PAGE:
A unique aspect of great trail ultra performances is course familiarity. Anyone who has run a course repeatedly probably realizes the advantage of knowing the course. The specifics of this advantage include being less worried and more relaxed about navigation, greater confidence on technical sections, and the development of an ideal pacing strategy which all combine to allow the runner to push themselves to their limit, whatever that might be. Matt Carpenter spent quite a bit of time on the Leadville Trail 100 course, and Anna Frost spent a month preparing for Transvulcania. Kyle Skaggs lived in Silverton before his Hardrock 100 record. While Hal Koerner didn’t camp out in Silverton last year, he was up there in spirit, suffocating in his altitude tent.
Although the training is always the key factor in great performances, sometimes the essential element of dedication is racing a course enough times to hit perfect weather, like with Ellie Greenwood and Timothy Olson at the Western States 100 this year. Those two carpe diem-ed the heck out of that course.
We all see or read about numerous races every year, but which ones do you remember, and why? Most races have a winner every year, or four years, and it’s hard to remember the winner from every year, even from your favorite races. What I tend to remember are records and very hard efforts. Another PTSD moment was watching the video footage of Jonathan Wyatt crush the Mount Washington Road Race course record (I couldn’t get a good view during the race due to being a mile or so behind). It was crazy; he had a 10-km stride while climbing a 12% grade.
Even if you don’t care who wins, which of your own races are more memorable, and why? I’m guessing most are not races where you jogged through the finish, feeling fresh. The world-record holder in the 800 meters, David Rudisha, ran his first race in the US early in 2012. Here is how he showed his appreciation for the invitation:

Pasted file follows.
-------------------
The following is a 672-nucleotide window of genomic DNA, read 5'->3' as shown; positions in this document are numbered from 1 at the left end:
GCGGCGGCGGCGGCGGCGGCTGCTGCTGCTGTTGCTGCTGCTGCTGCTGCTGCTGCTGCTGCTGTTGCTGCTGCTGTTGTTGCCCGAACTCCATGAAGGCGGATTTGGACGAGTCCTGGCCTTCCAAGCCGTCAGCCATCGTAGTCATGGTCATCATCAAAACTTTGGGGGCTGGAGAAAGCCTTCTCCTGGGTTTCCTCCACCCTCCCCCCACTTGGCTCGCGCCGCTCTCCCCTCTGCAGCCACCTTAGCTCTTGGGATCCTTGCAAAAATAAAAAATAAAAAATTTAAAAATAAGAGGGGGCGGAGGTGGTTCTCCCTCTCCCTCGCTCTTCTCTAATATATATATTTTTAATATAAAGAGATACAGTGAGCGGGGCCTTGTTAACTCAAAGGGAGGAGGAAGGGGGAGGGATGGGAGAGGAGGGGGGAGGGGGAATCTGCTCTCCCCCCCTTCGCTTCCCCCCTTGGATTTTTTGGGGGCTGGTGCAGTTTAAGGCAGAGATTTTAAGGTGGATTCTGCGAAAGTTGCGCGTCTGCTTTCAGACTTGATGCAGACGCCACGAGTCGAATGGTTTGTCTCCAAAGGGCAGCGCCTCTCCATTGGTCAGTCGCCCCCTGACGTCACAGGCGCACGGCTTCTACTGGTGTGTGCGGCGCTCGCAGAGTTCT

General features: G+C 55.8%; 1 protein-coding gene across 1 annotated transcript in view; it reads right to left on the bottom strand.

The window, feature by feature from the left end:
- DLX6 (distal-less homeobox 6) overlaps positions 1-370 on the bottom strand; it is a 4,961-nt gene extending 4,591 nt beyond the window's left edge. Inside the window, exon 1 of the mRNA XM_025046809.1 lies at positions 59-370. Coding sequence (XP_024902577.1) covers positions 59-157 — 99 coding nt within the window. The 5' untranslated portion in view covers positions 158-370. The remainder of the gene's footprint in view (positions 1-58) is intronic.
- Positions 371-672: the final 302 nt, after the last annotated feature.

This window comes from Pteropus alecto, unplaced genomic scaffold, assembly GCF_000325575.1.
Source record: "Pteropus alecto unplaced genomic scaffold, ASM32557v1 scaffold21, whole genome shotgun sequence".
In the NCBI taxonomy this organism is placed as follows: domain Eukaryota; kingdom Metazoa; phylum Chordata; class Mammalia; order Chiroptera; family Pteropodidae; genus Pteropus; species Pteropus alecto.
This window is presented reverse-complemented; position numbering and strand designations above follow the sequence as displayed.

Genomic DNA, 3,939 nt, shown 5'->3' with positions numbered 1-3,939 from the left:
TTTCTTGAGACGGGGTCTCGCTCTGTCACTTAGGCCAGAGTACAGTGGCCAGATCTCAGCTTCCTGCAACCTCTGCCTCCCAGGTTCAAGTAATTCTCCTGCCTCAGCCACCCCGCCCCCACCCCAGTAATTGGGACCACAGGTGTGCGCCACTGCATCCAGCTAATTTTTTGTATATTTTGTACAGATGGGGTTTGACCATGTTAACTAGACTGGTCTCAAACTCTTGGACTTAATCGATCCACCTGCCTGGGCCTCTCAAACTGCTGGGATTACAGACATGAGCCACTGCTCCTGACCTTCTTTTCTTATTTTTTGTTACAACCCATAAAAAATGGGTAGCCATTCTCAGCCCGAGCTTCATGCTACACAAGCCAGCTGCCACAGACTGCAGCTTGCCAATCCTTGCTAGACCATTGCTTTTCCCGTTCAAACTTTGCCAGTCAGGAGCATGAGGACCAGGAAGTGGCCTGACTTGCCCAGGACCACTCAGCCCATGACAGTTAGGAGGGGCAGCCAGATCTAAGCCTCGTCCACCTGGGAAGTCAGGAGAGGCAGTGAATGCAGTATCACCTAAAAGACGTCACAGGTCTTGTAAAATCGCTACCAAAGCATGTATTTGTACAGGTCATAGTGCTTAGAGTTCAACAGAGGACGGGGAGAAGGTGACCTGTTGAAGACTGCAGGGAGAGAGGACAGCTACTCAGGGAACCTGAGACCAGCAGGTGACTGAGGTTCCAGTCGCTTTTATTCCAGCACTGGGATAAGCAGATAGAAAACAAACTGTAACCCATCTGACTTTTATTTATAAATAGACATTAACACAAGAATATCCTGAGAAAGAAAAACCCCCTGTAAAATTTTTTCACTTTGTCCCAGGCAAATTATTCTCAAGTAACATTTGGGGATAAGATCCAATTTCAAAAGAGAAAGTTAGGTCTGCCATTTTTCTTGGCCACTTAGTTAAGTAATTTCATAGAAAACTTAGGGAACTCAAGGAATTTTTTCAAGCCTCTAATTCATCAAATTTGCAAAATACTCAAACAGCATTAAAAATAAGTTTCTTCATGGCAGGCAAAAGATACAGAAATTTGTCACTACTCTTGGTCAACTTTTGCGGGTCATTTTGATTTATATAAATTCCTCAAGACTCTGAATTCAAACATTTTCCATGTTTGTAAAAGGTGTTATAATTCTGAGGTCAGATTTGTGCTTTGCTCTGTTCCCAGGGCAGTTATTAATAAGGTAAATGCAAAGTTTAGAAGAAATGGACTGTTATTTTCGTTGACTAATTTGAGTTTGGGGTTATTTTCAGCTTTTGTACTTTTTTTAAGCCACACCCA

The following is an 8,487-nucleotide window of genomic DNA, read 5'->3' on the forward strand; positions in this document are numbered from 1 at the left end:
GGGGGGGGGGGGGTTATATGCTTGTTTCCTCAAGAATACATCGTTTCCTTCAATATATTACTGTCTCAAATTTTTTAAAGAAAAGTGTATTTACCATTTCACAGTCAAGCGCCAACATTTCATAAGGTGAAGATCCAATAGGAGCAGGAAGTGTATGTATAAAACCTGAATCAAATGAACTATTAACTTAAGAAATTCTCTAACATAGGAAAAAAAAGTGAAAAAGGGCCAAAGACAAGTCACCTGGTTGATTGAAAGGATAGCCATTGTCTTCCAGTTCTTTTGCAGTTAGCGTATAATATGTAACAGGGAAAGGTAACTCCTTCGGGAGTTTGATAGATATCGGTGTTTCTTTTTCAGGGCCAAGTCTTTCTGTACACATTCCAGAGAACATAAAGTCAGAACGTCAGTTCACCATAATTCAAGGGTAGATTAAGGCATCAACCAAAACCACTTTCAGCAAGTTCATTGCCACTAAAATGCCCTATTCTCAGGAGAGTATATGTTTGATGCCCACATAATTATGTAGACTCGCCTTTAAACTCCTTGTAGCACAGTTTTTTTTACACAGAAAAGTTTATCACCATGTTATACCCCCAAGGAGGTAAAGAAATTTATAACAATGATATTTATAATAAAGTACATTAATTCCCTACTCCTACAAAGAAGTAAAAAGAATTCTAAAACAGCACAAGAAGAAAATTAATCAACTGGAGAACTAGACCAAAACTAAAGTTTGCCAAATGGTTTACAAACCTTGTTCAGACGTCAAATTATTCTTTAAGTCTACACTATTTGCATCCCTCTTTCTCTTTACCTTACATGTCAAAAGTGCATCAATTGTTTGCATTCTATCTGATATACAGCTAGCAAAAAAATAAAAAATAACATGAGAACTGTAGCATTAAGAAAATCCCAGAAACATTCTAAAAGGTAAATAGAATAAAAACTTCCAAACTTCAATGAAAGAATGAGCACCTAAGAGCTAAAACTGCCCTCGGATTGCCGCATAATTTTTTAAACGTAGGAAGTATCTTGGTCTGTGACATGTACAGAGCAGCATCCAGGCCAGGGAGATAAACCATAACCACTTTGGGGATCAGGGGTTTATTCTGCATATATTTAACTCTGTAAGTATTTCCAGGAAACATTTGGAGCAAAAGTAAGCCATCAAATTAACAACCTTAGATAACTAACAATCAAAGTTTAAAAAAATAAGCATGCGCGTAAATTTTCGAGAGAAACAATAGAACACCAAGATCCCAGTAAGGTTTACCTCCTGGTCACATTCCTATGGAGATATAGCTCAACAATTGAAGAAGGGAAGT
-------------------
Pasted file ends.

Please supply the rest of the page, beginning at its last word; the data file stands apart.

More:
Some like to spell their name at the finish, some like to burn their name in your brain with incredible feats of athleticism.
At the 2012 Summer Olympics, I was certainly impressed with both of Mo’s golds; his last laps were brilliant. Then you once again have Rudisha with a wire-to-wire gold at the Olympics in world-record time in the most competitive 800 meters in history.
With ultras, 2012 brought some insane performances; Sage Canaday at the White River 50, Max King and Ellie at the JFK 50, and Mike Morton and Connie Gardner at the IAU 24-hour World Championships. Mike wasn’t exactly being pressured by second place, but he kept hammering until he added 7 miles to Scott Jurek’s American record. Running for the win probably would have been safer, less impressive, less satisfying, and less… 172 miles? Really? I haven’t been able to find the ESPN coverage of the race, but I do know that Connie must have had a remarkable finish. She was less than a mile up on Sabrina Little’s (née Moran) American record, which had to make for a stressful last hour, or three. With Connie being 49 and trying to get the record for so long, her name may turn up if you Google the word “persistence.”
Good luck to all with creating some memorable finishes of their own in 2013. I would not suggest trying for course records at Western States, White River, JFK, a 24-hour record, as those marks were all annihilated in 2012.
Call for Comments (from Meghan)
- While trail and ultrarunnig fans have long existed in Europe, North Americans are just starting to get behind the idea of attending races as fans. Have you attended (and not raced) a trail or ultramarathon and, if so, what were the race’s most exciting parts?
- Racing hard and racing hard through the finish of an ultramarathon requires the all-stars-aligned race day to which Ben eluded. Have you found yourself in one of those situations before? Was it as enjoyable to experience as it is to watch?
- “Showboating” during trail and ultramarathon races is nearly non-existent. This is definitely a good thing, but why do you think it’s absent from our community?